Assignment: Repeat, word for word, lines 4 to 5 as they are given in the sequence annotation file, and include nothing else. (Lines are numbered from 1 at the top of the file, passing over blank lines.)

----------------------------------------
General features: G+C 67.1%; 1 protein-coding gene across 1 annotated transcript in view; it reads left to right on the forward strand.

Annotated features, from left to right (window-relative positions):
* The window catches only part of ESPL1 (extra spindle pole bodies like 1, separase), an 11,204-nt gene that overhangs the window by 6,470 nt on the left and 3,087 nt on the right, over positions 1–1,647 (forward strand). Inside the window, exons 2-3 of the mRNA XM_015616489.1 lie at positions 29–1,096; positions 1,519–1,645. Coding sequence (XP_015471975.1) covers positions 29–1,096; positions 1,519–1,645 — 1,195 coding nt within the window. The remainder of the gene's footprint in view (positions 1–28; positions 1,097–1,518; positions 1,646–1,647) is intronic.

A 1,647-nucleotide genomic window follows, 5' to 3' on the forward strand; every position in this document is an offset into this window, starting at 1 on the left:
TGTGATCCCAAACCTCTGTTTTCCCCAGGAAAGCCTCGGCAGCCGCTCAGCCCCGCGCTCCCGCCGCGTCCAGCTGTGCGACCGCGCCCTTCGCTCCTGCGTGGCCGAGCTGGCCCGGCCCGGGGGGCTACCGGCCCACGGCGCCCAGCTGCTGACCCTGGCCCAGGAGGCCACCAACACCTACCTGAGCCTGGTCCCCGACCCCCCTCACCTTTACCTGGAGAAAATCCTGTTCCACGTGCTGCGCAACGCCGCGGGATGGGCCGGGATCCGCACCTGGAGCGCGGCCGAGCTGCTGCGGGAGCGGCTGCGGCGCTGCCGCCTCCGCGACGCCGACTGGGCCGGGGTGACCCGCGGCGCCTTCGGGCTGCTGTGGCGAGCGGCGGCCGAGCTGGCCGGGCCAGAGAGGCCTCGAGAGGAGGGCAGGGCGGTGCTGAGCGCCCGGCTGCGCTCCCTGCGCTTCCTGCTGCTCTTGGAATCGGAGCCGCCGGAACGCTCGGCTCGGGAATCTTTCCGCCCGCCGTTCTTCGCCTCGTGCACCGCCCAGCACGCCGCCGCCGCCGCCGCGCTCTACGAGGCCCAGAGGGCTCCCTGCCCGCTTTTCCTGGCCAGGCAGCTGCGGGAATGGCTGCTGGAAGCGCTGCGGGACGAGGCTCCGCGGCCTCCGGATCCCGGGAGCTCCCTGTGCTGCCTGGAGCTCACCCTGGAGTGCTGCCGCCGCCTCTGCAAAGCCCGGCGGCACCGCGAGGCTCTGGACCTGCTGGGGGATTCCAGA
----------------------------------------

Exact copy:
A 1,647-nucleotide genomic window follows, 5' to 3' on the forward strand; every position in this document is an offset into this window, starting at 1 on the left:
TGTGATCCCAAACCTCTGTTTTCCCCAGGAAAGCCTCGGCAGCCGCTCAGCCCCGCGCTCCCGCCGCGTCCAGCTGTGCGACCGCGCCCTTCGCTCCTGCGTGGCCGAGCTGGCCCGGCCCGGGGGGCTACCGGCCCACGGCGCCCAGCTGCTGACCCTGGCCCAGGAGGCCACCAACACCTACCTGAGCCTGGTCCCCGACCCCCCTCACCTTTACCTGGAGAAAATCCTGTTCCACGTGCTGCGCAACGCCGCGGGATGGGCCGGGATCCGCACCTGGAGCGCGGCCGAGCTGCTGCGGGAGCGGCTGCGGCGCTGCCGCCTCCGCGACGCCGACTGGGCCGGGGTGACCCGCGGCGCCTTCGGGCTGCTGTGGCGAGCGGCGGCCGAGCTGGCCGGGCCAGAGAGGCCTCGAGAGGAGGGCAGGGCGGTGCTGAGCGCCCGGCTGCGCTCCCTGCGCTTCCTGCTGCTCTTGGAATCGGAGCCGCCGGAACGCTCGGCTCGGGAATCTTTCCGCCCGCCGTTCTTCGCCTCGTGCACCGCCCAGCACGCCGCCGCCGCCGCCGCGCTCTACGAGGCCCAGAGGGCTCCCTGCCCGCTTTTCCTGGCCAGGCAGCTGCGGGAATGGCTGCTGGAAGCGCTGCGGGACGAGGCTCCGCGGCCTCCGGATCCCGGGAGCTCCCTGTGCTGCCTGGAGCTCACCCTGGAGTGCTGCCGCCGCCTCTGCAAAGCCCGGCGGCACCGCGAGGCTCTGGACCTGCTGGGGGATTCCAGA